The controversial and outspoken Bishop Joseph Strickland of Tyler, Texas — recently the subject of an apostolic visitation from the Vatican — has released a pastoral letter to his flock. Among other things, he talks about the issue of ordaining women as priests and deacons:
As Sacred Scripture tells us, Christ ordained only men as apostles. Sacred Tradition and the Ordinary Magisterium of the Church have affirmed throughout the ages that the Church has no authority whatsoever to ordain women to the priesthood. This cannot be changed because Christ instituted a male priesthood in order to image Himself as the bridegroom with the Church as His bride. As St. John Paul II solemnly stated in his apostolic letter Ordinatio Sacerdotalis: “I declare that the Church has no authority whatsoever to confer priestly ordination on women and that this judgment is to be definitively held by all the Church’s faithful.”
It is imperative to state, though, that Christ would never want a “lesser” role for women than He wants for men. Women have made and continue to make indispensable contributions in the history and life of the Church. From the greatest and most perfect of God’s creation in all of history, Our Blessed Mother, the Queen of Heaven and Earth; to some of the greatest saints and Doctors of the Church; to our holy and faithful women in religious orders and convents; to the countless women who have and continue to impart the faith to their families and communities; Christ instituted His Church in a way that calls for women to have “more” of a role in Him than could ever be found in the world. However, as God did not call men to be mothers, God did not call women to be fathers, and to be sacramentally ordained as a minister for Christ in His Church, Our Lord calls for men to be spiritual fathers and bridegrooms to His bride, The Church. This role can only be filled by one properly ordered to this role.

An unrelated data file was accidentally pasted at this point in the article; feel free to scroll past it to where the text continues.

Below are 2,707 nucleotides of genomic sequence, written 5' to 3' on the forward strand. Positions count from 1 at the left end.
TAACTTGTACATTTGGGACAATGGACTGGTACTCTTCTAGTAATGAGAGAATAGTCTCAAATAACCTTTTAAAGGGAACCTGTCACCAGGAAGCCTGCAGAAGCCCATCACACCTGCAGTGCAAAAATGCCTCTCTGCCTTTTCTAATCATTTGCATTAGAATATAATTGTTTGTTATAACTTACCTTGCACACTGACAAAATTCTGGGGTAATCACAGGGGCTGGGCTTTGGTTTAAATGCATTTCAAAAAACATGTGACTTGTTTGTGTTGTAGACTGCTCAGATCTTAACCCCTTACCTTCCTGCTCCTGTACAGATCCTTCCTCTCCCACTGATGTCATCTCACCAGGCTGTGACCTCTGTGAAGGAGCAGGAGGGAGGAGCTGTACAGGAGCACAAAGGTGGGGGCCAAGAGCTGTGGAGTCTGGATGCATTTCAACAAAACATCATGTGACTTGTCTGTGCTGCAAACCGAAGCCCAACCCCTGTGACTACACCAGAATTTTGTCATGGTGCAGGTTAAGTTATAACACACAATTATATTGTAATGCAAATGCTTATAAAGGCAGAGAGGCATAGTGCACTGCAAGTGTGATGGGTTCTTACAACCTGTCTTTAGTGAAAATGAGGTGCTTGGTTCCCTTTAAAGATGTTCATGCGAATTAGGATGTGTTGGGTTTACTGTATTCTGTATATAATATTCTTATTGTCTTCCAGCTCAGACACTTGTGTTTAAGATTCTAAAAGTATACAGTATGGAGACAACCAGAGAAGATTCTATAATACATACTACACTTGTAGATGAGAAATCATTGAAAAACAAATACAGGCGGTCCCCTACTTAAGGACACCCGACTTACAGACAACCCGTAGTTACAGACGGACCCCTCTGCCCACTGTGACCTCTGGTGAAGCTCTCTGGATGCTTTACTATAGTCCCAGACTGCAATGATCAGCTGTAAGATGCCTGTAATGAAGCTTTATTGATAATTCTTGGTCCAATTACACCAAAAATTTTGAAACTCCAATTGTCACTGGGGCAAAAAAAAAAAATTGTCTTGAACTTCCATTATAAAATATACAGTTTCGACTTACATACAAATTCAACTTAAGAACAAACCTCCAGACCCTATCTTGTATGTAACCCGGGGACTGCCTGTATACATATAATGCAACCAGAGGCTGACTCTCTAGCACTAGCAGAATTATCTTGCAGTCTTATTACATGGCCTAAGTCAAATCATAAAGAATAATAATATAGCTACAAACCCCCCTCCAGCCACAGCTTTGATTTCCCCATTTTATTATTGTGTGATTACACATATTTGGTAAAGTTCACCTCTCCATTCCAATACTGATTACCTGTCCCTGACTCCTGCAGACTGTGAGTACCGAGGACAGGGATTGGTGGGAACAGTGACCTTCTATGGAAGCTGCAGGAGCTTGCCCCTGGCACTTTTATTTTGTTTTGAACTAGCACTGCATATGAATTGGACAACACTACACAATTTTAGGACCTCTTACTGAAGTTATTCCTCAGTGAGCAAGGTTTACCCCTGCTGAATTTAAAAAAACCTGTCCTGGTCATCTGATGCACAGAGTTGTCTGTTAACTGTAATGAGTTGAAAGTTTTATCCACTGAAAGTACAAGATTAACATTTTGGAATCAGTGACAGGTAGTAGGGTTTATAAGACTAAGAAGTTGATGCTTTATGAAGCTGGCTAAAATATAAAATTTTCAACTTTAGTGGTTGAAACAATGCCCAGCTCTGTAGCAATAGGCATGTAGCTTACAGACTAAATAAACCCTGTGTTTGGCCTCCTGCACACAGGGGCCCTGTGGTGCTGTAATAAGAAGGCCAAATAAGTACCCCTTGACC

‘As God did not call men to be mothers, God did not call women to be fathers, and to be sacramentally ordained as a minister for Christ in His Church, Our Lord calls for men to be spiritual fathers and bridegrooms to His bride, The Church.’
For those who would inquire about the potential for female deacons in the Catholic Church, I would offer this: Scripture tells us that from the earliest days of the Church, women served as faithful servants (Greek: diakonos) of the members of the Church. (cf. Rom 16:1). Historians and scholars tell us that women served in many important roles of service in the early Church, including acts of charity for the poor, caring for the sick, preparing other women for baptism, etc. However, we see in the Acts of the Apostles that there is another type of servant (diakonos) called specifically by the apostles and set apart from other servants in the Church; the apostles laid hands on these particular servants, and these servants then received a sacramental ordination to fulfill their unique role. Scripture tells us that the apostles said, “Brothers, select from among you seven reputable men, filled with the Spirit and wisdom, who we appoint to this task.” (Acts 6:3). And then, “They presented these men to the apostles who prayed and laid hands on them.” (Acts 6:6). Although many (both men and women) have faithfully served the Church as servants/diakonos throughout history, the sacramental ordination to the diaconate—as one of the three degrees of the sacrament of Holy Orders (deacon, priest, bishop)—has always been reserved for baptized males alone. All three degrees act as instruments of Christ in persona Christi Capitis, (in the person of Christ as the Head), but with distinct functions for each office. Because sacramentally ordained deacons share in the apostolic ministry with priests and bishops, the Church has decreed that they must also be men, as were the apostles Jesus chose.
The Canons of the Council of Nicaea (A.D. 325) state in reference to women who have been granted a certain status of service: “We refer to deaconesses who have been granted this status, for they do not receive any imposition of hands, so that they are in all respects to be numbered among the laity.” (Canon No. 19).
There’s much more. You can read the whole document here.